The most salient symbol of the transformation of the status of Jews in Egypt was Operation Susannah. In July 1954, Israeli military intelligence ordered an espionage network of Egyptian Jews it had formed three years earlier to launch Operation Susannah—a campaign to firebomb the main Alexandria post office, the United States Information Service library in Cairo, the Cairo train station, and several movie theaters in Cairo and Alexandria. The saboteurs (today they would be called terrorists, especially if they were Arabs or Muslims acting against Israel or the United States) were quickly apprehended and brought to trial in December 1954. The verdicts and sentences delivered in January 1955 spanned the full range of options. Sami (Shmu’el) Azar and Musa (Moshe) Marzuq were sentenced to death along with the Israeli handlers of the network—John Darling (Avraham Dar) and Paul Frank (Avraham Seidenwerg)—who were not apprehended and were tried in absentia. Marcelle Ninio and Robert Dassa were condemned to life in prison. Victor Levy and Philip Natanson received fifteen—year prison sentences. Me’ir Meyuhas and Me’ir Za‘fran were sentenced to seven years in prison. Caesar Cohen and Eli Na‘im were acquitted. Max Binnet, a major in Israeli military intelligence apprehended with the network but not directly involved in its operations, committed suicide in jail. Armand Karmona, the lodger of Marcelle Ninio, was interrogated by the Egyptian authorities and, though apparently not involved in Operation Susannah, either committed suicide or was beaten to death by his interrogators.
One possible objective of Operation Susannah was to convince the British government, then engaged in negotiations with Egypt over the withdrawal of the British garrison from the Suez Canal Zone, that Egypt was an unstable, radical, nationalist state and therefore that British forces ought not to be evacuated. It is also possible that the activist elements in the Israeli military and the Ministry of Defense loyal to David Ben-Gurion, who retained great influence despite having temporarily retired as prime minister during 1954, intentionally initiated and then exposed Operation Susannah in order to break up secret Egyptian-Israeli negotiations then going on and eliminate the possibility of a face-to-face meeting between Israeli Prime Minister Moshe Sharett and Egyptian President Gamal Abdel Nasser, which was under consideration.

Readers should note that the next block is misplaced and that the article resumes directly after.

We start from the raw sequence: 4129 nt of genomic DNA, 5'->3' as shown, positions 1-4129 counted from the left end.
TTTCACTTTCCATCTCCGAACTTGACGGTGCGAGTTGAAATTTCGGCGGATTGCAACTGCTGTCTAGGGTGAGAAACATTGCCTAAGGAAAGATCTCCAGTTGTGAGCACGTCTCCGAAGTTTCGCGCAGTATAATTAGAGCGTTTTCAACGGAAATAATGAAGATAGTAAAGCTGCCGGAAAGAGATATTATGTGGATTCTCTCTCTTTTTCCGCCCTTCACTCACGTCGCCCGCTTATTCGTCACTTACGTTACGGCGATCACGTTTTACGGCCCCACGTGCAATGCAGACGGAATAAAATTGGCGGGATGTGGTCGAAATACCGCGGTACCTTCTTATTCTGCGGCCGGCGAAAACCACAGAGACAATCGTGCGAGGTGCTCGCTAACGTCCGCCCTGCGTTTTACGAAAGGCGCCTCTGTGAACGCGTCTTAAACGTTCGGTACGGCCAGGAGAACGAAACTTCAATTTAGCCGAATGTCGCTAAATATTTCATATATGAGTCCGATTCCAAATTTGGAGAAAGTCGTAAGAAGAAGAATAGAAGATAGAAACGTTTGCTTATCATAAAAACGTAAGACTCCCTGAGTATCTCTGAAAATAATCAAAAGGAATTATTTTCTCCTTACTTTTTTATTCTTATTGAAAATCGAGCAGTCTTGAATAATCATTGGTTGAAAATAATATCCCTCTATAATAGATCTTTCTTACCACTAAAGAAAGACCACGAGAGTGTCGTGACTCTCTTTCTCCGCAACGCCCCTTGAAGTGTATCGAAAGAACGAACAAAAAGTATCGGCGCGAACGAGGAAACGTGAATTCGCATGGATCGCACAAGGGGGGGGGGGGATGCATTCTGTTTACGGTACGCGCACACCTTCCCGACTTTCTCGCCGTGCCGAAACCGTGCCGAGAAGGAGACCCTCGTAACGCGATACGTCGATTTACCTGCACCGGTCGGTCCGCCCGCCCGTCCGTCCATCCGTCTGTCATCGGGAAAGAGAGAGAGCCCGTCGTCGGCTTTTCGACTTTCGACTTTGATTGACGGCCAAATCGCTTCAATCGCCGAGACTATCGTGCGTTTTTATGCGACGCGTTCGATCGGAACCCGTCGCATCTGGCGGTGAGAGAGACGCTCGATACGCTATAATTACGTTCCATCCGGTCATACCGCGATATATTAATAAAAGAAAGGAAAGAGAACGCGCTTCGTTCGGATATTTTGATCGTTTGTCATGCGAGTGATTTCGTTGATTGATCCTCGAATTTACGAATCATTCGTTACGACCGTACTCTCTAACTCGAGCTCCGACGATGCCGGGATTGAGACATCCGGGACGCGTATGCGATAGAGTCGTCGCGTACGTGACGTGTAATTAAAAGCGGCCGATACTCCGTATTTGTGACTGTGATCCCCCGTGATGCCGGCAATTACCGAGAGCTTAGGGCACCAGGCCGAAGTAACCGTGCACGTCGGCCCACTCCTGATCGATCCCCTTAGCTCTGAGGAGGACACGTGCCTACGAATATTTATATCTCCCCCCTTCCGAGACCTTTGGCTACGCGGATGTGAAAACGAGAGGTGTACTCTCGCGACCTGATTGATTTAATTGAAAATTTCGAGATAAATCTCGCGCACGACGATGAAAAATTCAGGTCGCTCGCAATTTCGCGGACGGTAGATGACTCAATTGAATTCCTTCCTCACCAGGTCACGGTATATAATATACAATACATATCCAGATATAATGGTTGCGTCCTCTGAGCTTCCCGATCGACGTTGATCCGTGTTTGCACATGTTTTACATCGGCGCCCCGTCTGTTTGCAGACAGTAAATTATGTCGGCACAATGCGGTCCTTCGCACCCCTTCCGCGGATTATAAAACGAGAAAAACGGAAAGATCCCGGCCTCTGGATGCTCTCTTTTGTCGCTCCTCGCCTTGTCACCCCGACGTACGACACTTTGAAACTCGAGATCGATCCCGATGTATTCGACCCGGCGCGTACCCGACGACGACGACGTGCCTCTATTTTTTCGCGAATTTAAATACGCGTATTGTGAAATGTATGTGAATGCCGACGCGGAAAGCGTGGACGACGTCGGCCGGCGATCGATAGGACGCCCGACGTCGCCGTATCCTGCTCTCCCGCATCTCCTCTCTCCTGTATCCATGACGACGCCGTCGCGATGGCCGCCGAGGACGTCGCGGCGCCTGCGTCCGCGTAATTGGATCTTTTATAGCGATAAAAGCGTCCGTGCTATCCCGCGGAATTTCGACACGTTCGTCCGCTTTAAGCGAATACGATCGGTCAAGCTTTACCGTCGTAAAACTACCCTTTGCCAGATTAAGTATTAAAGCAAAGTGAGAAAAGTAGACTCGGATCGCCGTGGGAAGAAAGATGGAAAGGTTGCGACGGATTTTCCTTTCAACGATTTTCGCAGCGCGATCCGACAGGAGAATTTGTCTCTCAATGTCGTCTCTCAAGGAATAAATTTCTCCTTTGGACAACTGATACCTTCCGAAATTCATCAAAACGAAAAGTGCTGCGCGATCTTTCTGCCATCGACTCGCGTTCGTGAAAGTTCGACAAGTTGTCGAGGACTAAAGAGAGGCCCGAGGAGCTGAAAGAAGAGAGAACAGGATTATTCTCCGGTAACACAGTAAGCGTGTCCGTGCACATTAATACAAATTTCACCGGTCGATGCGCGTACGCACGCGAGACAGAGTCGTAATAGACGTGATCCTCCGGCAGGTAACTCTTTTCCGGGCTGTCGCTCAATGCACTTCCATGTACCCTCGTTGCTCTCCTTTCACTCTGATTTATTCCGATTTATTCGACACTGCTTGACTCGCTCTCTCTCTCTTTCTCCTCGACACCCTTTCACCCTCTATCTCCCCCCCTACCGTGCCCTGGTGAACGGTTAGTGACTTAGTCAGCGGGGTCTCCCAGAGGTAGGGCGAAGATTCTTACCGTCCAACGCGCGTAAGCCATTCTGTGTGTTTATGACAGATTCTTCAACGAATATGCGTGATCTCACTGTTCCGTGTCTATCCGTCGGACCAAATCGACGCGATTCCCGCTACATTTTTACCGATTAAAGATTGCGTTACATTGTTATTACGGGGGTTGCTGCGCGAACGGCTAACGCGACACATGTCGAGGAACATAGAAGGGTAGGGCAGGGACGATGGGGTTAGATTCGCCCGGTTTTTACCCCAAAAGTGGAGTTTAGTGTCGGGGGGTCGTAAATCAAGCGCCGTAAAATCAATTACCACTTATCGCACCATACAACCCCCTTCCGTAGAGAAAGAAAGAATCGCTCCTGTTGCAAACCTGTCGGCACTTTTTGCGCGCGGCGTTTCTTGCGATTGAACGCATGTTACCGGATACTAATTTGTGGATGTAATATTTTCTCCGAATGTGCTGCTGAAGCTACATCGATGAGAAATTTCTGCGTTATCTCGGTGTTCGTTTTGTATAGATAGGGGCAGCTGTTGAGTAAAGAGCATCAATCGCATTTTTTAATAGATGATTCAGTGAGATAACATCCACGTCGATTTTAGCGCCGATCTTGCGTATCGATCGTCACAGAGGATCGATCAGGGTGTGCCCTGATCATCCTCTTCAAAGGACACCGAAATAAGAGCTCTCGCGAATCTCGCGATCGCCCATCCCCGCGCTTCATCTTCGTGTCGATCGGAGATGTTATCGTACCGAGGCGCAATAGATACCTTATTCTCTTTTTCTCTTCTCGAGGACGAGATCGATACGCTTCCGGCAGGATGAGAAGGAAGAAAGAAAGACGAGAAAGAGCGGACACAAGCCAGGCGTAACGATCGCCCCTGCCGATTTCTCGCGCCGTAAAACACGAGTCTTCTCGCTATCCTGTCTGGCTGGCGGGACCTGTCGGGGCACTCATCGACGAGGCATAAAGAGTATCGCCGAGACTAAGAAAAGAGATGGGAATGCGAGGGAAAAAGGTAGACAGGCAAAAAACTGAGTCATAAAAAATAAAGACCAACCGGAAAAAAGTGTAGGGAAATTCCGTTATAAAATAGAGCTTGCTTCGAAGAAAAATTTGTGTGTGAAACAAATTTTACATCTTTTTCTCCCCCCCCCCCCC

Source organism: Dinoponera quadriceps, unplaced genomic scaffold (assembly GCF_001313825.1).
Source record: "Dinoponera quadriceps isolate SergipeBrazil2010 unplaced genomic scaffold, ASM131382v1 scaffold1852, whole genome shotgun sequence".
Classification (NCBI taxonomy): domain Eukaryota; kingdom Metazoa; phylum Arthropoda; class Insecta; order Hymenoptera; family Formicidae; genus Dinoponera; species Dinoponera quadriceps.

Many of the documents pertaining to Operation Susannah have apparently been destroyed by the governments of Israel, the United States, and Britain or are unavailable to researchers. No Egyptian government documents for the 1950s are yet available to researchers. Consequently, it is impossible to construct a traditional political history of the operation addressing the perennial question in Israeli politics: “Who gave the order?”  In 1960, when some of the details of Operation Susannah were revealed in Israel, this question became the focal point of a protracted political scandal labeled the “Lavon affair” or, in the sanitized discourse of Israeli national security, ha-‘esek ha-bish (the dirty business), commonly further obscured by English translation as “the mishap.” 
Knowing who gave the order might shed new light on military-civilian relations in Israel and strengthen ongoing revisionist assessments of the possibilities of peace between Israel and Egypt from 1949 to 1956. But the lack of evidence, indeed the high likelihood that important relevant evidence has been intentionally destroyed or falsified, has led me to focus on the discursive aspects of Operation Susannah in Chapters 2 and 4. Although imposed by necessity, this strategy is justifiable in its own right because Operation Susannah has become an important symbolic marker connecting the fate of the Egyptian Jews to the course of the Arab-Israeli conflict. The uncertainty of many of the facts of the case has perhaps even augmented the power of Operation Susannah as a recurrent theme in the popular political culture of Egypt and Israel.